Augmented reality and wearable tech: a marriage made for the enterprise?
New report suggests business applications will be the real drivers for augmented reality and wearable technology
Short of time?
Business applications will drive the growth of augmented reality and wearable devices, according to a new report.
While much of the hype around these technologies has focused on consumer technology, the results of a study by Beecham Research point to the enterprise as the biggest platform for developing related applications.
The report identified manufacturing, logistics, healthcare and retail as some of the most dynamic markets for augmented reality, offering a new way for people to interact with information hands-free, access knowledge, and provide a greater depth of control.
Recent acquisitions reflect a growing level of market activity and consolidation in companies selling augmented reality and wearable technology products.
This includes PTC’s purchase Vuforia at the end of last year for $65 million to support its next generation of technology solutions for manufacturers, and follows acquisitions of Internet of Things companies ThingWorx and Axeda.
Other acquisitions in 2015 included Apple’s purchase of Metaio, borne out of a project at Volkswagen, and Facebook’s purchase of augmented reality company Surreal Vision.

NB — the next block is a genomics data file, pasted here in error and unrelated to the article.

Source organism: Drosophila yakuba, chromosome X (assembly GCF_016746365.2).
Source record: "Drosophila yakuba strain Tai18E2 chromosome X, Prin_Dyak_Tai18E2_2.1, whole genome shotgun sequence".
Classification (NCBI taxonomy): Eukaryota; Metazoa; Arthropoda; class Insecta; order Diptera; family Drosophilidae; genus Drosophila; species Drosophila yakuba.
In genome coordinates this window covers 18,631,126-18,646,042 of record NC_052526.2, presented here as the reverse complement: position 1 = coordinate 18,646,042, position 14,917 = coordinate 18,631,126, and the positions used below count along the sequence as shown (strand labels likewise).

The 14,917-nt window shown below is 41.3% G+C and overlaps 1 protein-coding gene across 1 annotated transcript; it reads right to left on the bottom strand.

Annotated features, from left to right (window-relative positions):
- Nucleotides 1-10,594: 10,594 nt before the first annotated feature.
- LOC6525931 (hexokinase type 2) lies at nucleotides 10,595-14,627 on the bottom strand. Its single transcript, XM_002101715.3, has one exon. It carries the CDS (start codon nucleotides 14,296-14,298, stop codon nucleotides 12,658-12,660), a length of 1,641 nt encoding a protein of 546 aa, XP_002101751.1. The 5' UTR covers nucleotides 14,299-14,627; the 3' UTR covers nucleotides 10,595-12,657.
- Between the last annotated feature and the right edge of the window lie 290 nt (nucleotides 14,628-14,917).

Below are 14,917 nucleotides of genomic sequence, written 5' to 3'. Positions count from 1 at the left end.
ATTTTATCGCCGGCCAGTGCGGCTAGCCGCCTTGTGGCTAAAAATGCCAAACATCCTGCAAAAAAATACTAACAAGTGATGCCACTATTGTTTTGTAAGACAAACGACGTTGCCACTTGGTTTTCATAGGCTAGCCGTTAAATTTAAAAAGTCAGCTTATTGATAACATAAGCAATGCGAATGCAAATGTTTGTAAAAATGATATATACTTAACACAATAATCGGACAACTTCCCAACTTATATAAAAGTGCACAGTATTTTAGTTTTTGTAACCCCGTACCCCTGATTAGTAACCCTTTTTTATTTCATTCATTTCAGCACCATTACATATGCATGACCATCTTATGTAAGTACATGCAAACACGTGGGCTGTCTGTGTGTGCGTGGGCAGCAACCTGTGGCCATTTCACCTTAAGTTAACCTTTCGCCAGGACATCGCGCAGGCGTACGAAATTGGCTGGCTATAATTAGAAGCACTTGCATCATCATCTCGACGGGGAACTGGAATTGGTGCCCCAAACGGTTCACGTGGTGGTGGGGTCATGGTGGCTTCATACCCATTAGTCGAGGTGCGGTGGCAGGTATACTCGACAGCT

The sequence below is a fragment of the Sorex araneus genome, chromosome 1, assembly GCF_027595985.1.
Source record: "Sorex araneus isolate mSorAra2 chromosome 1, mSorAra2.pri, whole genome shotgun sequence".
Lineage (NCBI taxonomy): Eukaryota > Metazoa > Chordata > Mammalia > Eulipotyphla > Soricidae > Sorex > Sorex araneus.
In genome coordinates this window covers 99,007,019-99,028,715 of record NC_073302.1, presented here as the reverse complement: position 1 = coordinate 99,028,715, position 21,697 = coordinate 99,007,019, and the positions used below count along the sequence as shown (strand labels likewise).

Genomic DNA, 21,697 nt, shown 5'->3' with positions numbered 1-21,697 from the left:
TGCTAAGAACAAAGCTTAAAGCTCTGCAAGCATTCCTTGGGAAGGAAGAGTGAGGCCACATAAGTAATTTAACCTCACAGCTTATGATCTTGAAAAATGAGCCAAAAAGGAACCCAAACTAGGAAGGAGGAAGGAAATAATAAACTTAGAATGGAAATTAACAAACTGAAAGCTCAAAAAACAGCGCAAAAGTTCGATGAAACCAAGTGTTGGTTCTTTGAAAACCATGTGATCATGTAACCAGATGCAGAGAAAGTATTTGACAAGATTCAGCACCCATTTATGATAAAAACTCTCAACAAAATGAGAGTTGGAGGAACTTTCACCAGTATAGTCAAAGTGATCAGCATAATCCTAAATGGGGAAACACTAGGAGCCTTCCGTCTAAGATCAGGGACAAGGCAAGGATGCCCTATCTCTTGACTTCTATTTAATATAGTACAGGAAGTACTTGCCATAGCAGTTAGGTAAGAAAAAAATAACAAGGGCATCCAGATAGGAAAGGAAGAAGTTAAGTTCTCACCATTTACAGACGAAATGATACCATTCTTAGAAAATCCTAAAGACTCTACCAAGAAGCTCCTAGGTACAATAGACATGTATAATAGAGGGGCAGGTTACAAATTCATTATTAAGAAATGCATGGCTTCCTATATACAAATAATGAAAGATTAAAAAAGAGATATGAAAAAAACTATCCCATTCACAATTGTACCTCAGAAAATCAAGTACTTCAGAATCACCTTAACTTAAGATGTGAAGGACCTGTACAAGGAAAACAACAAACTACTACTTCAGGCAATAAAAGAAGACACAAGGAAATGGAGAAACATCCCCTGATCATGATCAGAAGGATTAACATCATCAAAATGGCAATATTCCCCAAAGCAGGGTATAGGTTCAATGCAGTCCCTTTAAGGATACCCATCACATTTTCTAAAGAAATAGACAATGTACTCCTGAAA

“It is clear that the overall status of the enterprise market for augmented reality and wearable technology is at a tipping point, moving from trials and testbed projects to real commercial deployments,” said Matthew Duke-Woolley, market analyst at Beecham Research and author of the report.
“While it is still questionable to provide a firm forecast, if this speed of transition accelerates as companies quickly recognise the benefits and return on investment, we believe the market can reach just under $800 million by 2020.”
The report examines some of the emerging business applications of augment and wearable technology, such as head up displays in manufacturing systems to support complex production processes, collaborative product design and prototyping; remote assistance of specialist distant engineers and technicians; medical systems to enable surgeons to access relevant data in theatre without being distracted; and education and training.
Current human-computer interfaces in mobile computing are primarily based around touchscreens, but augmented reality and wearable technology offer a hands-free computing environment that enables greater interaction with information and the user’s surroundings, according to Saverio Romeo, principal analyst at Beecham Research.
He said he expects to see rapid evolution of smart glasses with more miniaturisation, better field of view and battery life, while there will also be increasing attention on the convergence with virtual reality technology and the Internet of Things to deliver competitive advantage. “Collaboration with augmented reality, virtual reality and Internet of Things players will be crucial.”
Augmented reality technology and wearable devices blur the lines between computer and human environments and provide a more immersive and interactive experience, added Duke-Woolley.
“While it is still unclear where the consumer ‘killer-apps’ will appear,” he said, “there is real momentum building around business-use cases that will gain pace over the next two years with more product releases, real-world deployments and market acquisitions.”